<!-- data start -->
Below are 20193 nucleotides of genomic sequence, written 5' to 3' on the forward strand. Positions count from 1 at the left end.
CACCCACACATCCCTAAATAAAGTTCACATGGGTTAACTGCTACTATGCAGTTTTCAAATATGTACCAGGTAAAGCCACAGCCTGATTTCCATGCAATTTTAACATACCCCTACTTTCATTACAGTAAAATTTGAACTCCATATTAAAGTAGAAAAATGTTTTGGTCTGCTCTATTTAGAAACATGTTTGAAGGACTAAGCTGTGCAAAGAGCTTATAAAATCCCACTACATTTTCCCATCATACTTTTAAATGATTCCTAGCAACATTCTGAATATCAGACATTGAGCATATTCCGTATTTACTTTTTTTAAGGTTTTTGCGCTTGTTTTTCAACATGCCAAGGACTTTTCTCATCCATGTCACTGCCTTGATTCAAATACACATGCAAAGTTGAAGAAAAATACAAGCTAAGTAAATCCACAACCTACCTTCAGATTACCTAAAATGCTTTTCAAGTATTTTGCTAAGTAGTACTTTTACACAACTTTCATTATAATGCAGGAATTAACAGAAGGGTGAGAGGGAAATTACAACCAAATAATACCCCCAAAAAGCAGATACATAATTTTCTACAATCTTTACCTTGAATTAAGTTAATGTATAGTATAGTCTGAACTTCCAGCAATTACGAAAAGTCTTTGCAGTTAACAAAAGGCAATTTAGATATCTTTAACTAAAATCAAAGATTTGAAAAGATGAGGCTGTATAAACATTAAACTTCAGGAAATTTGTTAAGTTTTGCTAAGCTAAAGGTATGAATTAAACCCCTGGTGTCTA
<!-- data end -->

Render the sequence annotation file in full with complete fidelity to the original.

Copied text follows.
Below are 20193 nucleotides of genomic sequence, written 5' to 3' on the forward strand. Positions count from 1 at the left end.
CACCCACACATCCCTAAATAAAGTTCACATGGGTTAACTGCTACTATGCAGTTTTCAAATATGTACCAGGTAAAGCCACAGCCTGATTTCCATGCAATTTTAACATACCCCTACTTTCATTACAGTAAAATTTGAACTCCATATTAAAGTAGAAAAATGTTTTGGTCTGCTCTATTTAGAAACATGTTTGAAGGACTAAGCTGTGCAAAGAGCTTATAAAATCCCACTACATTTTCCCATCATACTTTTAAATGATTCCTAGCAACATTCTGAATATCAGACATTGAGCATATTCCGTATTTACTTTTTTTAAGGTTTTTGCGCTTGTTTTTCAACATGCCAAGGACTTTTCTCATCCATGTCACTGCCTTGATTCAAATACACATGCAAAGTTGAAGAAAAATACAAGCTAAGTAAATCCACAACCTACCTTCAGATTACCTAAAATGCTTTTCAAGTATTTTGCTAAGTAGTACTTTTACACAACTTTCATTATAATGCAGGAATTAACAGAAGGGTGAGAGGGAAATTACAACCAAATAATACCCCCAAAAAGCAGATACATAATTTTCTACAATCTTTACCTTGAATTAAGTTAATGTATAGTATAGTCTGAACTTCCAGCAATTACGAAAAGTCTTTGCAGTTAACAAAAGGCAATTTAGATATCTTTAACTAAAATCAAAGATTTGAAAAGATGAGGCTGTATAAACATTAAACTTCAGGAAATTTGTTAAGTTTTGCTAAGCTAAAGGTATGAATTAAACCCCTGGTGTCTA